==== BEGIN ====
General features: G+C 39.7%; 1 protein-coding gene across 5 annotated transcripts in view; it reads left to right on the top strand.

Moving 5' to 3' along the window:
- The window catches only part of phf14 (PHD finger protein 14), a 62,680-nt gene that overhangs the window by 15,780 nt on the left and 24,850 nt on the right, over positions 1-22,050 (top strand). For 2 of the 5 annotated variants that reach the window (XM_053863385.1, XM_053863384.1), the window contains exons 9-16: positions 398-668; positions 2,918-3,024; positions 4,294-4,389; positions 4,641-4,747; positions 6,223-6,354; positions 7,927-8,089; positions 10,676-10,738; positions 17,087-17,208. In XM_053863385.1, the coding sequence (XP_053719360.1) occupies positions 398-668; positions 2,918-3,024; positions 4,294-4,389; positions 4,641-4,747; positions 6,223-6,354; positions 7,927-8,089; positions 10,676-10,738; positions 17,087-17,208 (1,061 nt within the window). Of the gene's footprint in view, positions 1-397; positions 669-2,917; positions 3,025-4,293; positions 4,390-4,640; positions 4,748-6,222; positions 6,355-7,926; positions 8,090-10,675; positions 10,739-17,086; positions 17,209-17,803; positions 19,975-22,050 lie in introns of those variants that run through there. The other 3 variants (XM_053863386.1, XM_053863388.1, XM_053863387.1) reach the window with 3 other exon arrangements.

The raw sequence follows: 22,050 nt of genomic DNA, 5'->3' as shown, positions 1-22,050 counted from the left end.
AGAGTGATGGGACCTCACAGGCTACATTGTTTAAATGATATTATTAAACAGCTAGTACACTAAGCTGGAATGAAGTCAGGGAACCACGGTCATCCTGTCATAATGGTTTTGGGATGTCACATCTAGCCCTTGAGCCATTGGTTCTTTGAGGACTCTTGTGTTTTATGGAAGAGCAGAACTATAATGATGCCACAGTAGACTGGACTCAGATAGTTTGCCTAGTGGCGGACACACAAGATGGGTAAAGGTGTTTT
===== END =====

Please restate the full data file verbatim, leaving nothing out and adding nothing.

General features: G+C 39.7%; 1 protein-coding gene across 5 annotated transcripts in view; it reads left to right on the top strand.

Moving 5' to 3' along the window:
- The window catches only part of phf14 (PHD finger protein 14), a 62,680-nt gene that overhangs the window by 15,780 nt on the left and 24,850 nt on the right, over positions 1-22,050 (top strand). For 2 of the 5 annotated variants that reach the window (XM_053863385.1, XM_053863384.1), the window contains exons 9-16: positions 398-668; positions 2,918-3,024; positions 4,294-4,389; positions 4,641-4,747; positions 6,223-6,354; positions 7,927-8,089; positions 10,676-10,738; positions 17,087-17,208. In XM_053863385.1, the coding sequence (XP_053719360.1) occupies positions 398-668; positions 2,918-3,024; positions 4,294-4,389; positions 4,641-4,747; positions 6,223-6,354; positions 7,927-8,089; positions 10,676-10,738; positions 17,087-17,208 (1,061 nt within the window). Of the gene's footprint in view, positions 1-397; positions 669-2,917; positions 3,025-4,293; positions 4,390-4,640; positions 4,748-6,222; positions 6,355-7,926; positions 8,090-10,675; positions 10,739-17,086; positions 17,209-17,803; positions 19,975-22,050 lie in introns of those variants that run through there. The other 3 variants (XM_053863386.1, XM_053863388.1, XM_053863387.1) reach the window with 3 other exon arrangements.

The raw sequence follows: 22,050 nt of genomic DNA, 5'->3' as shown, positions 1-22,050 counted from the left end.
AGAGTGATGGGACCTCACAGGCTACATTGTTTAAATGATATTATTAAACAGCTAGTACACTAAGCTGGAATGAAGTCAGGGAACCACGGTCATCCTGTCATAATGGTTTTGGGATGTCACATCTAGCCCTTGAGCCATTGGTTCTTTGAGGACTCTTGTGTTTTATGGAAGAGCAGAACTATAATGATGCCACAGTAGACTGGACTCAGATAGTTTGCCTAGTGGCGGACACACAAGATGGGTAAAGGTGTTTT